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Gay Adoption

by Chad Allison


When the topic of gay adoption is brought up, it is most often referred to negatively. I have researched this topic through various resources and compiled this paper to show you the positive aspects of gay adoption that most people refuse to notice at a first glance. Many people are simply too closed minded to grasp the fact that gay adoption could actually be very beneficial to our culture.

There are many things working against gay couples when they try to adopt a child. Not only do same sex couples normally have a more difficult time during the adoption process, but in many cases are also subject to discrimination . A lot of people are too ignorant to look at the numerous pros of “gays” raising a child together. This paper will communicate the difficulties of becoming a gay adoptive parent as well as the positive aspects of gay parenting.

Even in these more open minded times, there are still highly discriminatory laws in most states that are reluctant to allow gay couples to adopt children. Even still there are a growing number of households with gay and lesbian parents. It was estimated that between 6 and 14 million children have a gay or lesbian parents in 1990. Between 8 and 10 million children are being raised in gay and lesbian households (craft, 2005). Recently, when the American Association of Pediatricians gave its public support of gay couple adoptions, many of the members got angry. Some even left the organization, stating that the support should be immediately withdrawn. Dr. Smart Cohen, an AAP district official, said, “The academy is not asking its members to promote gay adoptions, but rather to be tolerant of alternative lifestyles that can provide children with a stable home" (Silverman, 2002). There is no evidence to suggest that the children of lesbian and gay parents are less intelligent, suffer from more problems, are less popular, or have lower self-esteem than children of heterosexual parents (Gay adoption debate and poll, 2005).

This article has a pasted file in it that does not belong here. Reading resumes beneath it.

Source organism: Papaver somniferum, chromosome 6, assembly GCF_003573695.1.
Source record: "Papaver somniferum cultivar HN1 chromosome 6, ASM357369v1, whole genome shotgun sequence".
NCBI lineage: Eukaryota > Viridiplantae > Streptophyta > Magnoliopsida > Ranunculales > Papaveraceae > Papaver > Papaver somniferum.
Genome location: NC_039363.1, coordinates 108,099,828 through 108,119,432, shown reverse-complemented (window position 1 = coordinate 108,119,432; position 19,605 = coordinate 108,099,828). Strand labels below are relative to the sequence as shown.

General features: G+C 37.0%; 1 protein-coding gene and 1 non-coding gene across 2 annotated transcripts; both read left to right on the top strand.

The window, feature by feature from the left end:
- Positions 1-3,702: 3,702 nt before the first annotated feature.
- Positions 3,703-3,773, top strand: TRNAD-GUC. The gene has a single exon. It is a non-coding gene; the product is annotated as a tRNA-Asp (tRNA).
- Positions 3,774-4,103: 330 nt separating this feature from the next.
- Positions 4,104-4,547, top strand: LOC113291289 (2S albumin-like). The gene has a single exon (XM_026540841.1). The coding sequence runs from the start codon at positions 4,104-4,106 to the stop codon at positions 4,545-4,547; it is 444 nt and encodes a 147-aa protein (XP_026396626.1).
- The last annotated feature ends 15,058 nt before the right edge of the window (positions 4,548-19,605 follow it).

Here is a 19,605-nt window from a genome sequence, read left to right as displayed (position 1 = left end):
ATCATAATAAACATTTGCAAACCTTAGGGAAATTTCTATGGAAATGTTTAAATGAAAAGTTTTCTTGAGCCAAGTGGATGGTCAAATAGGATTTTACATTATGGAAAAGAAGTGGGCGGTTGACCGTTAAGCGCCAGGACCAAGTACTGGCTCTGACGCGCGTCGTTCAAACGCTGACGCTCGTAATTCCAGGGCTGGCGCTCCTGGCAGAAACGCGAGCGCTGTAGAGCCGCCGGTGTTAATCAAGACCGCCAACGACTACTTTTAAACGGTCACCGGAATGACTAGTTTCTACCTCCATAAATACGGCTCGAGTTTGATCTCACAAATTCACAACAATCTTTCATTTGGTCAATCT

The AAP organization has stated it simply wishes its membership to acknowledge the "professional literature regarding gay and lesbian parents" (Silverman, 2002) and to understand that gay couples can offer adopted children loving and happy family homes.

The organization also supports the right for both parents to adopt the child, which means that if something happened to one parent the other would be sure to retain custody of the child. These policies would also ensure that the child was eligible for health benefits from either parent.

Those who oppose the rights to gay couples adopting children claim, "The ideal is for children to be born into a home where there is a mother and a father. I know in reality that this isn't always possible, but I think the AAP should be encouraging and teaching that ideal. In cases of adoption, there are many heterosexual married couples that are willing to adopt" (Silverman, 2002). The AAP still realizes it is not taking a popular stance on the controversial subject yet they still maintain that a child can grow up healthy and happy in an adoptive home headed by same-sex parents.

In Florida, a state that bans adoptions by gay couples, two gay men who have five foster children had been fighting to adopt one of their foster children who had been termed unadoptable because he was HIV positive. Now that the child is no longer testing positive for HIV he is considered adoptable. The State of Florida continues to search for an eligible couple to adopt the boy. It was this case that inspired Rosie O'Donnell, she says, "to come out" and to fight for the right for same-sex couples to adopt children (Parker, 2002).